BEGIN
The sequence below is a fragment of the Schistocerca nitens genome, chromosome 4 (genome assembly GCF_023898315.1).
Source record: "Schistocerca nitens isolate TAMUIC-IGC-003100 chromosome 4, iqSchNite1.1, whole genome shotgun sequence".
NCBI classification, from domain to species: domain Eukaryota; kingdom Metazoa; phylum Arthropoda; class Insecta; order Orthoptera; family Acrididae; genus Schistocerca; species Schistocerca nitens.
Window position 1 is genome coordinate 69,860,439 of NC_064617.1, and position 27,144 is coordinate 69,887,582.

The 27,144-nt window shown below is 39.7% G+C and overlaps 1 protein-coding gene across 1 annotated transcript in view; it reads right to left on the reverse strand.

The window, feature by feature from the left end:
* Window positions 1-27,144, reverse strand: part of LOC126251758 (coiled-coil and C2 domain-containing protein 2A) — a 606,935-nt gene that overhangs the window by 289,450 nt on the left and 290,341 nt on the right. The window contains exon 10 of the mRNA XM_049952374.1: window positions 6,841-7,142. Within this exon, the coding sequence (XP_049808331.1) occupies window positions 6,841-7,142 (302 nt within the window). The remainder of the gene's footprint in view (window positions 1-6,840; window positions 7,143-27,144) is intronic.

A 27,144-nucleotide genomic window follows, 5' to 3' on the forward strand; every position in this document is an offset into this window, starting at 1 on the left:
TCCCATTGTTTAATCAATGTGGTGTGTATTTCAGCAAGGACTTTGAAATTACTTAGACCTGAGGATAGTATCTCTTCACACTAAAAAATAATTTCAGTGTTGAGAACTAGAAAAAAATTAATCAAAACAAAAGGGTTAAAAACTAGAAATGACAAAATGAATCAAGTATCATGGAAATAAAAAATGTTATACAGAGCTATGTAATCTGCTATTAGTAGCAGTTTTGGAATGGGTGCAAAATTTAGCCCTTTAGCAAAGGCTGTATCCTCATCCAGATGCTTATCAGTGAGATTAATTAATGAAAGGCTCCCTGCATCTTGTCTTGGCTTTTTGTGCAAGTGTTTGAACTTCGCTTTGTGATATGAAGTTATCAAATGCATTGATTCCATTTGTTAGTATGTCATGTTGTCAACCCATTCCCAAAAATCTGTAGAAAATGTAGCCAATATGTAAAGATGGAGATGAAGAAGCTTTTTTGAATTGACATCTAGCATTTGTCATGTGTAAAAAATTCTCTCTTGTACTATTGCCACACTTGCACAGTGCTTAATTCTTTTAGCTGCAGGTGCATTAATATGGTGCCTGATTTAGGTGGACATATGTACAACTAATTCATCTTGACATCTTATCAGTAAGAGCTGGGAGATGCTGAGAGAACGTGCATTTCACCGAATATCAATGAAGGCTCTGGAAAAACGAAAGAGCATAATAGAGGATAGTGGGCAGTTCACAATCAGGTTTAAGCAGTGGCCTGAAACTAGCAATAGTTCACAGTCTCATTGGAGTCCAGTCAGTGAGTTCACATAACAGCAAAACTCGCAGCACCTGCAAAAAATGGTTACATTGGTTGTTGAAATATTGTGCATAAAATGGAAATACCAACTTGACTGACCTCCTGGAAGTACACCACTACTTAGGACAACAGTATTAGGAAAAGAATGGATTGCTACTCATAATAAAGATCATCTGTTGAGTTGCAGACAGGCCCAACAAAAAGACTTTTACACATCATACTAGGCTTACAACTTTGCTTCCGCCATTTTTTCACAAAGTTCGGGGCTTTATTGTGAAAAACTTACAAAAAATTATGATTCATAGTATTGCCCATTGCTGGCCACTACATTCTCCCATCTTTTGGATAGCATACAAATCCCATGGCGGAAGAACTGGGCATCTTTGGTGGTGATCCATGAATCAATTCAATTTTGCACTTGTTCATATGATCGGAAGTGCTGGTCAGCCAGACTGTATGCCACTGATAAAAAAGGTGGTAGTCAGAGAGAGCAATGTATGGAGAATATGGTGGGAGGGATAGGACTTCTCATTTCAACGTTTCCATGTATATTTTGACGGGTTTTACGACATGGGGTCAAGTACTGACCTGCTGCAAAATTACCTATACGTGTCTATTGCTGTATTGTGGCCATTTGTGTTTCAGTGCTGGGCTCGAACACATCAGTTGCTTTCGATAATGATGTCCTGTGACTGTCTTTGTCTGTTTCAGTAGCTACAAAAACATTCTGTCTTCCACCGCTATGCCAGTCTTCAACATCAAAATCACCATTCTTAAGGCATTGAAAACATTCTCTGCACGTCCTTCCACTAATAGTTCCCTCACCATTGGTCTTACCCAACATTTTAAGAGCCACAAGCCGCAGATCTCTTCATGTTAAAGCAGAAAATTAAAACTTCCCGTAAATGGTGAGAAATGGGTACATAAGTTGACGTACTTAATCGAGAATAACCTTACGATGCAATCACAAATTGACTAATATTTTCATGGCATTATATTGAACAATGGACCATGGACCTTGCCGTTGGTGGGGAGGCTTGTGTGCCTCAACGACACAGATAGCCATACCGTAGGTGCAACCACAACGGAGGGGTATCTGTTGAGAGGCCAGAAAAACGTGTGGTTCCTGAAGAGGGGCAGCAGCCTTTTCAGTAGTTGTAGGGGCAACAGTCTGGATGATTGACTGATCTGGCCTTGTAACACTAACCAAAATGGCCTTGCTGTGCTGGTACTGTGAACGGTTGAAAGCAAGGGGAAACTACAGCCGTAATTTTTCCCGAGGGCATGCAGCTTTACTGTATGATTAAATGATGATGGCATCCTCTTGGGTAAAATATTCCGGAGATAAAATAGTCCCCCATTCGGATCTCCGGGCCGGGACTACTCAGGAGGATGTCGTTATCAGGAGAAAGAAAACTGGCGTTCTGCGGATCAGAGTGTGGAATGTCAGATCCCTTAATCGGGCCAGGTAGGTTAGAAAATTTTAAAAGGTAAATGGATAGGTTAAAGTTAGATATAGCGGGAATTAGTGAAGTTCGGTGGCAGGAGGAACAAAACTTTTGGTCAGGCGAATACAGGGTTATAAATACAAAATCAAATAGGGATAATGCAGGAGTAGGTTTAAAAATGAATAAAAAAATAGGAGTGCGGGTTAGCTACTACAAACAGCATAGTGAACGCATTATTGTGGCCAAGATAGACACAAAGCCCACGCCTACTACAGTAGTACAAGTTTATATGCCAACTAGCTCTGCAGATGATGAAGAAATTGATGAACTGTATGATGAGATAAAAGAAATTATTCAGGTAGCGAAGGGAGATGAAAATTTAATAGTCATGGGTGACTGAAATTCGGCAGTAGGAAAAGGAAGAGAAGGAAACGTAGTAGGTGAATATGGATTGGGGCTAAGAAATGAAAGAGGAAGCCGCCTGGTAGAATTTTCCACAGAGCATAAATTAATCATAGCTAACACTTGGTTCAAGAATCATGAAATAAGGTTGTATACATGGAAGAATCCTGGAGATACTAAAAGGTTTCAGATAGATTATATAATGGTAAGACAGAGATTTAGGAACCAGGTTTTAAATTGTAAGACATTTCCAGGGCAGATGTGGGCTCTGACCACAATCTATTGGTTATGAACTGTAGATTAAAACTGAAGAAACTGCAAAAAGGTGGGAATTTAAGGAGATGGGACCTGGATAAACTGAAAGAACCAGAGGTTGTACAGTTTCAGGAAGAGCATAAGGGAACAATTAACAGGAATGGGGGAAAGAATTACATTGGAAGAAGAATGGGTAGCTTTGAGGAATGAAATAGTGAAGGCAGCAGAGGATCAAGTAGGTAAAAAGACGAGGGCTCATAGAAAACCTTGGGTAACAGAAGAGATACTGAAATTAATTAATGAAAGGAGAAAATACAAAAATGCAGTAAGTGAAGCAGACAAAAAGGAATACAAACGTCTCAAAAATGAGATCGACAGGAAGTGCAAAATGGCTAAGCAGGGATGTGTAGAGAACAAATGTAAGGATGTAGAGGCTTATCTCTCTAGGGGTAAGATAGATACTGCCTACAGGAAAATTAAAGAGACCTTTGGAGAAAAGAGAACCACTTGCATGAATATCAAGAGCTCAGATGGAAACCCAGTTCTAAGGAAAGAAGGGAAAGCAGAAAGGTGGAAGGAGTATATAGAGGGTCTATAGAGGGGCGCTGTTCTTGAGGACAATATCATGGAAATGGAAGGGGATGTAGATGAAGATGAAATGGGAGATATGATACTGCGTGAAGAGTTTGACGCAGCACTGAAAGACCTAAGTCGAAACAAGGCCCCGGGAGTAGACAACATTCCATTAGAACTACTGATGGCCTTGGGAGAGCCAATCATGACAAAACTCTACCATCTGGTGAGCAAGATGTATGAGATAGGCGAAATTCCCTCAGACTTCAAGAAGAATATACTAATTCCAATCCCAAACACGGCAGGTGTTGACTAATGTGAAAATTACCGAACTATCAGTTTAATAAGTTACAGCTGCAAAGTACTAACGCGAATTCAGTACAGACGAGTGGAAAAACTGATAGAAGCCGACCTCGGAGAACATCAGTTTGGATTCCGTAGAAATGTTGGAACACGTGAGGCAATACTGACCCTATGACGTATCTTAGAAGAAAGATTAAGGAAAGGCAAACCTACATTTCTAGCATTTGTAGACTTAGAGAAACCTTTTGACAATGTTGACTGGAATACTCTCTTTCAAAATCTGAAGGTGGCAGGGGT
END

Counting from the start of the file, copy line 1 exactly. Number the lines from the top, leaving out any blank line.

The sequence below is a fragment of the Schistocerca nitens genome, chromosome 4 (genome assembly GCF_023898315.1).